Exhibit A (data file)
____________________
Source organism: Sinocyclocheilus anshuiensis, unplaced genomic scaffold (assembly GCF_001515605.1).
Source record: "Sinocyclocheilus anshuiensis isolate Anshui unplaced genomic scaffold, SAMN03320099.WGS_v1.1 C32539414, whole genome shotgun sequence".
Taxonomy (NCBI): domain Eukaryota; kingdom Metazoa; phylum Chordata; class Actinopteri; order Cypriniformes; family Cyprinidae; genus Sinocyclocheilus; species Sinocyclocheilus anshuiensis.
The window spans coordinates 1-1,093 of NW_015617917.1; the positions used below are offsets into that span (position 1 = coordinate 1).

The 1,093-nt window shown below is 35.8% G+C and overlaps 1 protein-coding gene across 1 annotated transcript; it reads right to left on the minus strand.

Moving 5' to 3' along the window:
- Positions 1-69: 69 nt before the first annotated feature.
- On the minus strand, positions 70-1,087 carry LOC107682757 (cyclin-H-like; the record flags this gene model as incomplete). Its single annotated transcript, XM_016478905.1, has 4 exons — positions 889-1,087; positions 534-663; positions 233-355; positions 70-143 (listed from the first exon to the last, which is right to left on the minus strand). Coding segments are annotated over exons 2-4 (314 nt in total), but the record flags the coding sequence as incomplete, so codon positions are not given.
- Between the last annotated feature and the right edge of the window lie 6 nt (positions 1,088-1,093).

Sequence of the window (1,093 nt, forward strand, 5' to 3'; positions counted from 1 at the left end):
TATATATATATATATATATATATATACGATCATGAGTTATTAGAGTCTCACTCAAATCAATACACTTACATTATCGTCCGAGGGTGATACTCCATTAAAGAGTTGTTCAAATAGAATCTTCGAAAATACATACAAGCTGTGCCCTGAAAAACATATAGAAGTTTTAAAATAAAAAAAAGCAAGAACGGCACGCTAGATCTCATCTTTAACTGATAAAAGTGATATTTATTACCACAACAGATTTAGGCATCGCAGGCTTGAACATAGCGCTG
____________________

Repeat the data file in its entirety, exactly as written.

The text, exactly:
Source organism: Sinocyclocheilus anshuiensis, unplaced genomic scaffold (assembly GCF_001515605.1).
Source record: "Sinocyclocheilus anshuiensis isolate Anshui unplaced genomic scaffold, SAMN03320099.WGS_v1.1 C32539414, whole genome shotgun sequence".
Taxonomy (NCBI): domain Eukaryota; kingdom Metazoa; phylum Chordata; class Actinopteri; order Cypriniformes; family Cyprinidae; genus Sinocyclocheilus; species Sinocyclocheilus anshuiensis.
The window spans coordinates 1-1,093 of NW_015617917.1; the positions used below are offsets into that span (position 1 = coordinate 1).

The 1,093-nt window shown below is 35.8% G+C and overlaps 1 protein-coding gene across 1 annotated transcript; it reads right to left on the minus strand.

Moving 5' to 3' along the window:
- Positions 1-69: 69 nt before the first annotated feature.
- On the minus strand, positions 70-1,087 carry LOC107682757 (cyclin-H-like; the record flags this gene model as incomplete). Its single annotated transcript, XM_016478905.1, has 4 exons — positions 889-1,087; positions 534-663; positions 233-355; positions 70-143 (listed from the first exon to the last, which is right to left on the minus strand). Coding segments are annotated over exons 2-4 (314 nt in total), but the record flags the coding sequence as incomplete, so codon positions are not given.
- Between the last annotated feature and the right edge of the window lie 6 nt (positions 1,088-1,093).

Sequence of the window (1,093 nt, forward strand, 5' to 3'; positions counted from 1 at the left end):
TATATATATATATATATATATATATACGATCATGAGTTATTAGAGTCTCACTCAAATCAATACACTTACATTATCGTCCGAGGGTGATACTCCATTAAAGAGTTGTTCAAATAGAATCTTCGAAAATACATACAAGCTGTGCCCTGAAAAACATATAGAAGTTTTAAAATAAAAAAAAGCAAGAACGGCACGCTAGATCTCATCTTTAACTGATAAAAGTGATATTTATTACCACAACAGATTTAGGCATCGCAGGCTTGAACATAGCGCTG